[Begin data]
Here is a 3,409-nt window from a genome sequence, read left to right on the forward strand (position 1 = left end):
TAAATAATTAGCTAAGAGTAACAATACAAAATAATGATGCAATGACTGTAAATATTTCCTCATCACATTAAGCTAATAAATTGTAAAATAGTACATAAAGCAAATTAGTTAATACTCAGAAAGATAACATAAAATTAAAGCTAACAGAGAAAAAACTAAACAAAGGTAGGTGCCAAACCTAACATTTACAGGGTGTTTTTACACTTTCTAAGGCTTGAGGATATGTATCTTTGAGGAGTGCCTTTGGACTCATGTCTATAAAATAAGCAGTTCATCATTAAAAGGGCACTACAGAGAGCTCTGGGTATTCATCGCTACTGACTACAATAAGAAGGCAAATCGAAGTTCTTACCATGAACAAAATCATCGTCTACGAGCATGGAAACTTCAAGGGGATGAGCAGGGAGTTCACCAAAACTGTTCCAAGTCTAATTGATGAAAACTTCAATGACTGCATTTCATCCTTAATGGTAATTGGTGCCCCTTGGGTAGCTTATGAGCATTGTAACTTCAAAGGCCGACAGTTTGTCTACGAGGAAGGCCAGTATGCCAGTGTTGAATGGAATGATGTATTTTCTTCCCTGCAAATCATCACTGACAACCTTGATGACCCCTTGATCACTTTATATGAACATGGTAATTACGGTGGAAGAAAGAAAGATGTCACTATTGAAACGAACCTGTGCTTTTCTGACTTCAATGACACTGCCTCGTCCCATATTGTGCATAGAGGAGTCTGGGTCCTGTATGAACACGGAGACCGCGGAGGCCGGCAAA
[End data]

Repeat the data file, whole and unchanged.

Here is a 3,409-nt window from a genome sequence, read left to right on the forward strand (position 1 = left end):
TAAATAATTAGCTAAGAGTAACAATACAAAATAATGATGCAATGACTGTAAATATTTCCTCATCACATTAAGCTAATAAATTGTAAAATAGTACATAAAGCAAATTAGTTAATACTCAGAAAGATAACATAAAATTAAAGCTAACAGAGAAAAAACTAAACAAAGGTAGGTGCCAAACCTAACATTTACAGGGTGTTTTTACACTTTCTAAGGCTTGAGGATATGTATCTTTGAGGAGTGCCTTTGGACTCATGTCTATAAAATAAGCAGTTCATCATTAAAAGGGCACTACAGAGAGCTCTGGGTATTCATCGCTACTGACTACAATAAGAAGGCAAATCGAAGTTCTTACCATGAACAAAATCATCGTCTACGAGCATGGAAACTTCAAGGGGATGAGCAGGGAGTTCACCAAAACTGTTCCAAGTCTAATTGATGAAAACTTCAATGACTGCATTTCATCCTTAATGGTAATTGGTGCCCCTTGGGTAGCTTATGAGCATTGTAACTTCAAAGGCCGACAGTTTGTCTACGAGGAAGGCCAGTATGCCAGTGTTGAATGGAATGATGTATTTTCTTCCCTGCAAATCATCACTGACAACCTTGATGACCCCTTGATCACTTTATATGAACATGGTAATTACGGTGGAAGAAAGAAAGATGTCACTATTGAAACGAACCTGTGCTTTTCTGACTTCAATGACACTGCCTCGTCCCATATTGTGCATAGAGGAGTCTGGGTCCTGTATGAACACGGAGACCGCGGAGGCCGGCAAA